We now stock silicone menstrual cups ($35) at the EcoCentre on behalf of Lyn Webster of www.pigtitsandparsleysauce.co.nz
They come in two sizes, one more suitable for younger women who haven’t had children, and a slightly larger size for those who have given birth and/or are of more mature years (ie with less pelvic floor muscle tone). Both cups come with a drawstring bag to store them in when not in use, instructions and free email helpline support from Lyn if you find you need it. Remember no question is a silly one, chances are you won’t be the first to ask something, and you are unlikely to be the last!
There are many reasons to use a menstrual cup, here are a few:
- Save yourself heaps of money! Think about how many disposable sanitary items you could buy for $35, and then divide that by how many months you think that much would last you. A menstrual cup if looked after well (washed out, dried and stored properly between periods) can easily last you 10 years. So that’s $3.50 a year, or 29 cents a month! You won’t get many pads or tampons for that price.
- You’ll never run out of tampons/pads! Sure you can still get caught out away from home etc, but you can easily carry the cup around in it’s wee bag with you if you have unpredictable cycles or think you should be due to start any time soon.
- They are perfect for travel. A cup is small and light, so throwing it in your bag when going away is a whole heap easier than dithering whether to put a pack of pads or box of tampons in your suitcase or rucksack. You don’t have to worry about getting enough top-up supplies, and it is easy to be very discrete about your periods. Also you can swim with them in!
- You don’t need to find a loo with a sanitary bin when out and about. You can leave the cup in for up to 12hrs before emptying it so you’re less likely to need to do so in less than idea situations. But you can get away with emptying it out, giving it a quick wipe around with some loo roll and popping it back in. If you’re organised and have a bottle of water with you you can rinse it, or pick a loo with a handbasin if you can. They are perfect for off grid as there’s nothing solid to dispose of.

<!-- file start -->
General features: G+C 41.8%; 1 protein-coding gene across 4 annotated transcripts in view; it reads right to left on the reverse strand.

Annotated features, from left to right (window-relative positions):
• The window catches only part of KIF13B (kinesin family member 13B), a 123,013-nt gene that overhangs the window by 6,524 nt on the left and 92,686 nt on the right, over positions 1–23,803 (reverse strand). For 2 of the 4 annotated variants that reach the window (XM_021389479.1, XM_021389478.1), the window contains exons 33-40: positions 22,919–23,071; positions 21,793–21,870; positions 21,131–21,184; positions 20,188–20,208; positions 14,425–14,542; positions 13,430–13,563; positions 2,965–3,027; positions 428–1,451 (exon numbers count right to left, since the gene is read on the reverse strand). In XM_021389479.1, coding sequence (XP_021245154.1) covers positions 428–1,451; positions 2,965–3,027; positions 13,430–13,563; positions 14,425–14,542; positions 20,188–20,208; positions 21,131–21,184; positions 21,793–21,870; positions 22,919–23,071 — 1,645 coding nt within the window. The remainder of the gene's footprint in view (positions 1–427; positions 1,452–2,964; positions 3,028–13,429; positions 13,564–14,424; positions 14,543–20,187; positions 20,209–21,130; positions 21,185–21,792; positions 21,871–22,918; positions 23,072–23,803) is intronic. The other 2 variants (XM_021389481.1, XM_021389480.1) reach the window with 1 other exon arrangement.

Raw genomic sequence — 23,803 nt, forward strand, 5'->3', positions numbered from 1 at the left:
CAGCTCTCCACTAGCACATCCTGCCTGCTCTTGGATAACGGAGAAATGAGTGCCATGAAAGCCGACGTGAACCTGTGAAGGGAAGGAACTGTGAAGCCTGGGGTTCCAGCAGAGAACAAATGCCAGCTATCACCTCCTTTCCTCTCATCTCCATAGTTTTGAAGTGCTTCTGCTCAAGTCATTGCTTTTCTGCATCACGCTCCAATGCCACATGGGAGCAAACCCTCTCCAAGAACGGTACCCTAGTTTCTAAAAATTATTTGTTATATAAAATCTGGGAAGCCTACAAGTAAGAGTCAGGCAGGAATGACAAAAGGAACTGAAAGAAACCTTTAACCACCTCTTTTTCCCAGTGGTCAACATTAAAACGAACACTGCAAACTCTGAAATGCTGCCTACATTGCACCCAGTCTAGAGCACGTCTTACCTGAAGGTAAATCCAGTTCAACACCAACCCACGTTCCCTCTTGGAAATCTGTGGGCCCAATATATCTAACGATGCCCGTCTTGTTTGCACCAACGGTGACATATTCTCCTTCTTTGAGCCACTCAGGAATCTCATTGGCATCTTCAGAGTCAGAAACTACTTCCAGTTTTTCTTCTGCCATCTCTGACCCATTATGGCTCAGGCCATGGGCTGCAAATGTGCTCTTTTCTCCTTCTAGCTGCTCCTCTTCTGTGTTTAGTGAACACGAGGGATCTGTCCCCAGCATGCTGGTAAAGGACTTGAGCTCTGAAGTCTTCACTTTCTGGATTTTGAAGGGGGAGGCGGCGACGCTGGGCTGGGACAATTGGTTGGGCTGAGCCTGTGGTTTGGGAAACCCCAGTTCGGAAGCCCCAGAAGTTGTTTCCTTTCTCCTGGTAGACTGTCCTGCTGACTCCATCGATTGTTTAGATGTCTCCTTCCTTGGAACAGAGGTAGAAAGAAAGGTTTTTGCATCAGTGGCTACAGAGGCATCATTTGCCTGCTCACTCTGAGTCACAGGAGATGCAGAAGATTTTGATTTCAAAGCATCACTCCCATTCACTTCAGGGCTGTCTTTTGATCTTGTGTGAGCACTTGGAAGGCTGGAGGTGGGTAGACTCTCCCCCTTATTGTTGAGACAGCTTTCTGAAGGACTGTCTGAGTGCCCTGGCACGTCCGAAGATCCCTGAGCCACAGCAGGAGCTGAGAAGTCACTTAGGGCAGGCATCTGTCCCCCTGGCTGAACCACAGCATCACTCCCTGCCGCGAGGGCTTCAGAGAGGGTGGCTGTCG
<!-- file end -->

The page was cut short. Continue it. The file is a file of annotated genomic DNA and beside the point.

- There being nothing solid to throw or flush away means the environmental footprint of menstrual cups works out as tiny over the years. There is nothing going to landfill or being incinerated, nothing that can end up washed up on our shores (if you’ve ever done a beach clean up chances are you’ve found sanitary products).
- There’s no risk of Toxic Shock Syndrome, no bleach, no nasty chemicals in contact with your body, you are safe from pesticides used in growing cotton, cotton growing and conversion to goods is very heavy on water usage and often the workers are badly paid. So generally it is better ethically as well as less risky for your body.
- They are plastic free! No plastic liner, wrapper or applicator.
Emptying them when showering is a great way to manage them, especially when you’re new to them. If you’re nervous about leaks, or are one of the few people who find that they’ll occasionally get a slight leak when the cup is full then pairing the cup up with washable pantiliners keeps costs down on all fronts. There are lots of cloth pads, liners etc available online, also instructions for making your own – they are very simple to make and can be made of old flannelette nightwear and sheets and snap-fasteners. If you’re in Kaitaia TimeBank then there are TimeBankers who can make them for you!
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